South Fork of Lake Creek
Twin Lakes & Independence Pass
Published with permission from the guide book:
Skinny Skis and Snowshoes – Guide to Winter Trails in Colorado’s Upper Arkansas Valley by Nate Porter and Nathan Ward.
This guidebook gives detailed information on 25 of the best backcountry ski and snowshoe routes in the Upper Arkansas Valley, with trails for every ability level. If you count all the options presented for each trail, the actual number of routes is closer to 60 without even counting the individual trails at the Nordic centers – that is a lot of skiing. If you’re insatiable and need more, look at the sections titled: Other Areas to Explore. Be insatiable.
South Fork Of Lake Creek starts at the La Plata Gulch Trailhead and goes up the broad basin of the South Fork of Lake Creek. Get ready for good views of La Plata Peak (14,361 ft.) and the famous jagged La Plata Ridge. The trail winds through the trees before entering an open valley floor with great mountain views in all directions. Mellow.
Trailhead Access: Drive 20 miles north of Buena Vista or 15 miles south of Leadville on US 24. Turn west on CO 82, following signs to Twin Lakes and Aspen. Turn left and drive 14.7 miles to the La Plata Peak trailhead. Park in the plowed lot on the left (south) side of the road.
Location: Independence Pass
Distance: 5.4 Miles – Out & Back
Travel Time: 2 – 3 Hours
Type of Trail: Road
Aerobic Level: Easy
Technical Difficulty: Ski – Novice; Shoe – Novice
Avalanche Danger: None
Elevation in Feet: Low Point 10,101; High Point 10,545; Climbs/Descends 529
Land Status: Private, USFS
Maps: Trails Illustrated #127; USGS Independence Pass
Notes: As described here, the route stays out of the wilderness area, so bring the dogs and let them run free like they want to be.
Intermediate Option: Continue up the road to the fork below Middle Mountain – look at your map. Turn around here.
Advanced Option #1: Head south up Sayers Gulch. May be avalanche danger.
Advanced Option #2: Continue west up the S. Fork of Lake Creek and go up McNasser Gulch Road. May be avalanche danger.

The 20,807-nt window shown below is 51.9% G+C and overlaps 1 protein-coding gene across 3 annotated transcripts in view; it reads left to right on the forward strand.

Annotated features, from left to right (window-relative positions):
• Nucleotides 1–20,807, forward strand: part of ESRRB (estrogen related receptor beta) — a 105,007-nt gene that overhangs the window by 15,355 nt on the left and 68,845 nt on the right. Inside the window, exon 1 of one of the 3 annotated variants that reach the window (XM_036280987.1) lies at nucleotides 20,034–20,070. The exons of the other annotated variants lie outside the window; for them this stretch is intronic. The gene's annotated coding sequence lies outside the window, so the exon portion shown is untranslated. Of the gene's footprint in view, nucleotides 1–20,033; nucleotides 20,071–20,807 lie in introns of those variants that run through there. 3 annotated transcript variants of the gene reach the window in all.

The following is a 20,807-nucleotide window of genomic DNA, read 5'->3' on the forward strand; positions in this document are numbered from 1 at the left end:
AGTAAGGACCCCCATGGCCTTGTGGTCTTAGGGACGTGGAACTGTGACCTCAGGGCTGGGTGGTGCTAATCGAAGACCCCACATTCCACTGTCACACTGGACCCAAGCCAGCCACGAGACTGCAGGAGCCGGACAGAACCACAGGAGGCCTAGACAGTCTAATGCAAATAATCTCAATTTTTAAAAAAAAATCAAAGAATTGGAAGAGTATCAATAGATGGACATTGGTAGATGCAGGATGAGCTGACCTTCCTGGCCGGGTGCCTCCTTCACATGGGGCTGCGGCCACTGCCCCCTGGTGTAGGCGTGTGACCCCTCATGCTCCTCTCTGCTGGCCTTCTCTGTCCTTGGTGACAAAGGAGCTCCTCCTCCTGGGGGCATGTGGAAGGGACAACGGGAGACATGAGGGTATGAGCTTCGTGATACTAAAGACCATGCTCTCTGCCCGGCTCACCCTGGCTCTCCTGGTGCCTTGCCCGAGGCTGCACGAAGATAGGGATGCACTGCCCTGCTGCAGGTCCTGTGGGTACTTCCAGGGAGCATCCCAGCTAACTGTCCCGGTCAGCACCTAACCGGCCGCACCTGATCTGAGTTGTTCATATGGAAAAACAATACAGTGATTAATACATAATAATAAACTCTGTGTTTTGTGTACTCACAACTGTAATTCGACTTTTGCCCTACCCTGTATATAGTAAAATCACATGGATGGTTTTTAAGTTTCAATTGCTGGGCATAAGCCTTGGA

South Fork of Lake Creek Photo Gallery
South Fork of Lake Creek Mileage Log
0.0 Ski south past the trailhead sign on FSR 391 (39°04.08N, 106º30.31W).
0.3 Stay right on the main road (39 º03.85N, 106º30.23W). The first 1.9 miles are private property, so stay on the road.
1.9 This is an ideal place to turn around if you want a short tour (39 º02.81N, 106 º31.23W).
2.5 Come to the west edge of a large clearing with a bridge that crosses the creek on the left (39 º02.59N, 106 º31.82W). Stay on the main road
2.6 Turn around at this junction (39 º02.55N, 106 º32.04W), or continue on the more advanced options mentioned above. The left road leads south up Sayers Gulch. The right road continues west up the South Fork of Lake Creek toward McNasser Gulch
Ski & Snowshoe With Care
Backcountry travel is a physically strenuous activity with many risks and dangers. Hazards, natural or manmade, whether noted in this book or not, can be encountered at any time, under any situation. As a backcountry traveler we assume you know your personal abilities, limitations and have a comprehensive background in avalanche safety.
This book represents nothing more than a guide to routes and is not meant to replace your common sense, your ability to navigate in the wilderness or your ability to travel in the backcountry safely.
The mileages, routes and waypoints listed in this text are only suggestions. There may be variances and changes, you may get lost. We recommend that everyone use a global positioning system and topographical map to navigate.
Most routes in this text are located on public land, but some trails pass through or adjacent to private land. Respect the landowner’s rights and obey all signs regarding trail use.
Neither the authors, nor the publisher, nor anyone else mentioned in this book are responsible or liable in any way for any accident, injury or any action brought against anyone traveling any route listed in this book. All backcountry travelers and their companions assume responsibility for themselves. Explore at your own risk, and always tell somewhere where you are going and when you’ll be back.